Spotlight: National Fisheries Institute Crab Council
The NFI Crab Council sponsors sustainability projects in Southeast Asia designed to preserve crab as a popular, plentiful seafood item as well as an important economic resource for local communities. The council works with in-country partners and key stakeholders to address fishery needs through scientific, social and financial channels, including funding fishery improvement projects.
“The NFI Crab Council was started because we found that the size and type of crab we were getting from Southeast Asia was becoming smaller, and that’s an indication that a fishery long term will run into problems,” Connelly explains.
“So the industry got together and said, we need to look at how we can help folks in Southeast Asia run a better fishery and a more sustainable fishery. But we also have a responsibility on our end, as the importers and processors and marketing companies, to actually fund some of that work, and the only way you can do that is collaboratively.”
Spotlight: Sustainable Seafood Coalition
The Sustainable Seafood Coalition unites retailers, food service companies and seafood suppliers to work toward making sure all seafood sold in the UK comes from sustainable sources. The coalition has developed voluntary codes of conduct for its members that address diversification of sources, responsible sourcing, information gathering, clear labeling and other issues.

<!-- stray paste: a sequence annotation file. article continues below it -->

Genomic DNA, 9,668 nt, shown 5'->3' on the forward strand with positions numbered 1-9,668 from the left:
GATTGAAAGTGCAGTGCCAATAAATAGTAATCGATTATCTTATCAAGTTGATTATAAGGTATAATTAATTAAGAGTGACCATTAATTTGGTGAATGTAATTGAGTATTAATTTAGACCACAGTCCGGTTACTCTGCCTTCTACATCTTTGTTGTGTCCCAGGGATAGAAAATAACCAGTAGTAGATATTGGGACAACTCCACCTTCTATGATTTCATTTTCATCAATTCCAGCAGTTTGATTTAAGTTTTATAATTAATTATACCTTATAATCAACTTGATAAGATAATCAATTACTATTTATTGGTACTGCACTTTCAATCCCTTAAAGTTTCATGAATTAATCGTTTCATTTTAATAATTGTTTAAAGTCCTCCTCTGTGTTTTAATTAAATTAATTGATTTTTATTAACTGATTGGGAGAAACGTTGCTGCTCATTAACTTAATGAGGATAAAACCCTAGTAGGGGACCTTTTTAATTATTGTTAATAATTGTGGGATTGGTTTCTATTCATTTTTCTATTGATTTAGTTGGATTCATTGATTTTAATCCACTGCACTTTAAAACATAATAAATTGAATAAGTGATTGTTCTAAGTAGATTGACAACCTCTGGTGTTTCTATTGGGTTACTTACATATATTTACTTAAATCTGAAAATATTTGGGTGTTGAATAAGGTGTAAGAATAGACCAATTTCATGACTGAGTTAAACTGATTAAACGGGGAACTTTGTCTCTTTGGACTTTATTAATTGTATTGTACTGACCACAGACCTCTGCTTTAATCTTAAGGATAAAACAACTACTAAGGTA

SSC members topped Greenpeace’s 2015 ranking of major UK supermarkets and brands on tuna sustainability measures.
“There’s a good financial and economic rationale for taking the approach we have, with security as a major issue,” said Ally Dingwall, a 2016 SeaWeb Seafood Champion and the aquaculture and fisheries manager at Sainsbury’s, an SSC member.
“If we want fish to sell in the future, we need to invest in that now. We need to make sure we’re working together to deliver sustainability for fish stocks and in aquaculture cultivation. It’s unlikely that you’re going to deliver this sort of fundamental change on the water by yourself, so collaboration is the key.”
“I don’t mean to imply that pre-competitive collaborations are easy. As SSC Coordinator Katie Miller acknowledges, “Working together with your competitors potentially is quite challenging. One of the key things we learned at the Sustainable Seafood Coalition is that it takes a lot of time. If you’re working with competitors, you’re going to need to build trust before you can make a difference.”
The effort is worth it, though. Seafood’s supply chain issues are pressing, and pre-competitive strategies are often the most cost-effective and efficient way for businesses to assure that they can continue to get the seafood they need while meeting environmental and social responsibility commitments.